“Not all grass-weeds are as affected by spring cropping though – Italian rye-grass, bromes and wild oats, for example. Yes, there are reduction of plants in the crop, but the overall effect isn’t as profound as it is with black-grass.”

Final thoughts

  • Over reliance on herbicides is a costly and unsustainable strategy
  • Cultural controls are critical to reducing black-grass populations

John rounded up the presentation with a powerful graph demonstrating the potential cost of relying on herbicides alone.

“Always think beyond control in the current crop.”

“70% control is relatively cost-effective to achieve with herbicides. It’s getting that 97-98% control, where you’re sustaining or reducing populations, that becomes disproportionality expensive with herbicides alone,” he says.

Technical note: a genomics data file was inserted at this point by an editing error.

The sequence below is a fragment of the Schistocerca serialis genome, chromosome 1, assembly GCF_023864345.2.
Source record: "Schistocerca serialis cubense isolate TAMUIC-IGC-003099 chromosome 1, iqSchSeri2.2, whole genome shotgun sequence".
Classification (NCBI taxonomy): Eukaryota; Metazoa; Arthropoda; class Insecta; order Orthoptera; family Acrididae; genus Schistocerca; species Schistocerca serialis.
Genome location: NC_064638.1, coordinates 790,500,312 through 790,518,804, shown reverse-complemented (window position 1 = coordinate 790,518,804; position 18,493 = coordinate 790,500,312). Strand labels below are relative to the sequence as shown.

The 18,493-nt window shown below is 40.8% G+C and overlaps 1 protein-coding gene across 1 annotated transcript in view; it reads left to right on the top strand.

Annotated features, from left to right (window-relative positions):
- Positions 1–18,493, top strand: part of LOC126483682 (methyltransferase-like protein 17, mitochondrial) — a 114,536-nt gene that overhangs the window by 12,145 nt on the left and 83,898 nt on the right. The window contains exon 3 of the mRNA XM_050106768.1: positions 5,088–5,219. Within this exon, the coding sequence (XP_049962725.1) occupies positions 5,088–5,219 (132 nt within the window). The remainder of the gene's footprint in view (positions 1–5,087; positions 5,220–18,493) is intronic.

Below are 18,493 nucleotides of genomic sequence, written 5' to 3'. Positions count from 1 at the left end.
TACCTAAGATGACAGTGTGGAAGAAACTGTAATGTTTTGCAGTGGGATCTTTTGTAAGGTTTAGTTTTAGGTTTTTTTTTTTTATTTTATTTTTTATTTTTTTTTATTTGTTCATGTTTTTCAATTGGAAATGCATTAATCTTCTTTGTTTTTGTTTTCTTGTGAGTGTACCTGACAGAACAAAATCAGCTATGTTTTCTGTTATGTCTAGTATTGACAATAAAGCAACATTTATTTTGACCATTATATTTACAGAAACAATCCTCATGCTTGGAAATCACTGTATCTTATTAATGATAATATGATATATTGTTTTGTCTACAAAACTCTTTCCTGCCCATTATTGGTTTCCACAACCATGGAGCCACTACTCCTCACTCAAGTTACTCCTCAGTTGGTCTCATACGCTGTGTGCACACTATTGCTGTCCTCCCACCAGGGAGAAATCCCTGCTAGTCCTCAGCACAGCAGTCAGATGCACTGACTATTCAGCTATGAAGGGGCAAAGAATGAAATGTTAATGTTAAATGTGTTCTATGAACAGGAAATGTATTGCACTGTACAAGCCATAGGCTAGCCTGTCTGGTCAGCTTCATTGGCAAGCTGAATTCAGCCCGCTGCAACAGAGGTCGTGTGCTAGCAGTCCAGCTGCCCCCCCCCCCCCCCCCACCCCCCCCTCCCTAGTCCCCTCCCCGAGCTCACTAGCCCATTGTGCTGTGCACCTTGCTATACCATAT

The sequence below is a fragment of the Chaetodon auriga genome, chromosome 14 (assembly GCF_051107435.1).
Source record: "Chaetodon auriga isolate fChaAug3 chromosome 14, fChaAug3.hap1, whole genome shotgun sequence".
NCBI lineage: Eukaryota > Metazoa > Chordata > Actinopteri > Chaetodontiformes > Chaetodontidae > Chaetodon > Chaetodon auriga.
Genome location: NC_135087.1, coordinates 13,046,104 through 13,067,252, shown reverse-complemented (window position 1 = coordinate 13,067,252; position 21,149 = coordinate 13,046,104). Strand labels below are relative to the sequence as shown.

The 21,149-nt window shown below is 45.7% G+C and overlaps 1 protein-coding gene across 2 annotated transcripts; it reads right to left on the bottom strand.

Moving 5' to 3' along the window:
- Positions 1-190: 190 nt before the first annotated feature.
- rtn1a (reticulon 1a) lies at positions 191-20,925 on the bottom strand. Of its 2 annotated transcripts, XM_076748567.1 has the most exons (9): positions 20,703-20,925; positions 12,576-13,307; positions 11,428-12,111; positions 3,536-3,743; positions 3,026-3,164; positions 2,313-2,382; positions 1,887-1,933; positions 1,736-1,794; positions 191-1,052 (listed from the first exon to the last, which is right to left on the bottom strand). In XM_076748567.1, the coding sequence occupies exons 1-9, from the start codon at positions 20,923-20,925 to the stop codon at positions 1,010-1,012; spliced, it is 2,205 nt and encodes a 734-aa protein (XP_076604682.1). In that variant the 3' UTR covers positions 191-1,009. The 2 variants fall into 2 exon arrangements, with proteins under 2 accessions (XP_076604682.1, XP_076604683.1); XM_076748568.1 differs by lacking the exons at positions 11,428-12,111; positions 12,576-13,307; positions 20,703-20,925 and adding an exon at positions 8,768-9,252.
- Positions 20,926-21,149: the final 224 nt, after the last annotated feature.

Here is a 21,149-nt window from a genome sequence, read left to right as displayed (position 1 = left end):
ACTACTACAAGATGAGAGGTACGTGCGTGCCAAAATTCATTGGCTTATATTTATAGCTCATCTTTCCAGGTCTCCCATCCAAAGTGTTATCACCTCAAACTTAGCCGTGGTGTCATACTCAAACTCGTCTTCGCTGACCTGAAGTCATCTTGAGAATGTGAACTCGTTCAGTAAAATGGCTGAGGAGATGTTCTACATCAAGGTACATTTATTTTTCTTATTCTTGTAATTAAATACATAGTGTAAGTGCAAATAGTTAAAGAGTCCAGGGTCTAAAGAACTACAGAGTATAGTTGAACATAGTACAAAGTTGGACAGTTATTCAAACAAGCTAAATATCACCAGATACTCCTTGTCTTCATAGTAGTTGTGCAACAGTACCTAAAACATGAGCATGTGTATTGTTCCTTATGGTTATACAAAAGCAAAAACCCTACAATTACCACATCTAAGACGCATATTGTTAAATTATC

The graphs – which is based on real data from all NIAB TAG trials – shows how 97% can require a programme costing £300/ha.  Relying predominantly on pre-ems with an autumn applied contact herbicide.

“It’s not just black-grass, with all weeds we mustn’t become over-reliant on herbicides. Effective management comes from all the whole system.”

It’s a point Ali wholeheartedly agrees with: “cultural controls are an essential element of any effective weed management strategy.  Once resistance has developed in a weed species, it cannot be reversed. And it’s expensive; think beyond the herbicide spend on this crop but throughout the rotation. We lose yield in each subsequent crop and reduce the longevity of active ingredients.”

 

 

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About The Author

John Swire - Deputy editor of Agronomist and Arable Farmer as well as responsibility for the Agronomist and Arable Farmer and Farm Business websites. After 17 years milking cows on the family farm John started writing about agriculture in 1998 and has since written for a variety of publications and has developed a wide circle of contacts within the industry. When not working John is a season ticket holder at Stoke City and also of late has become a fitness freak, listing cycling, swimming and walking as his exercises of choice.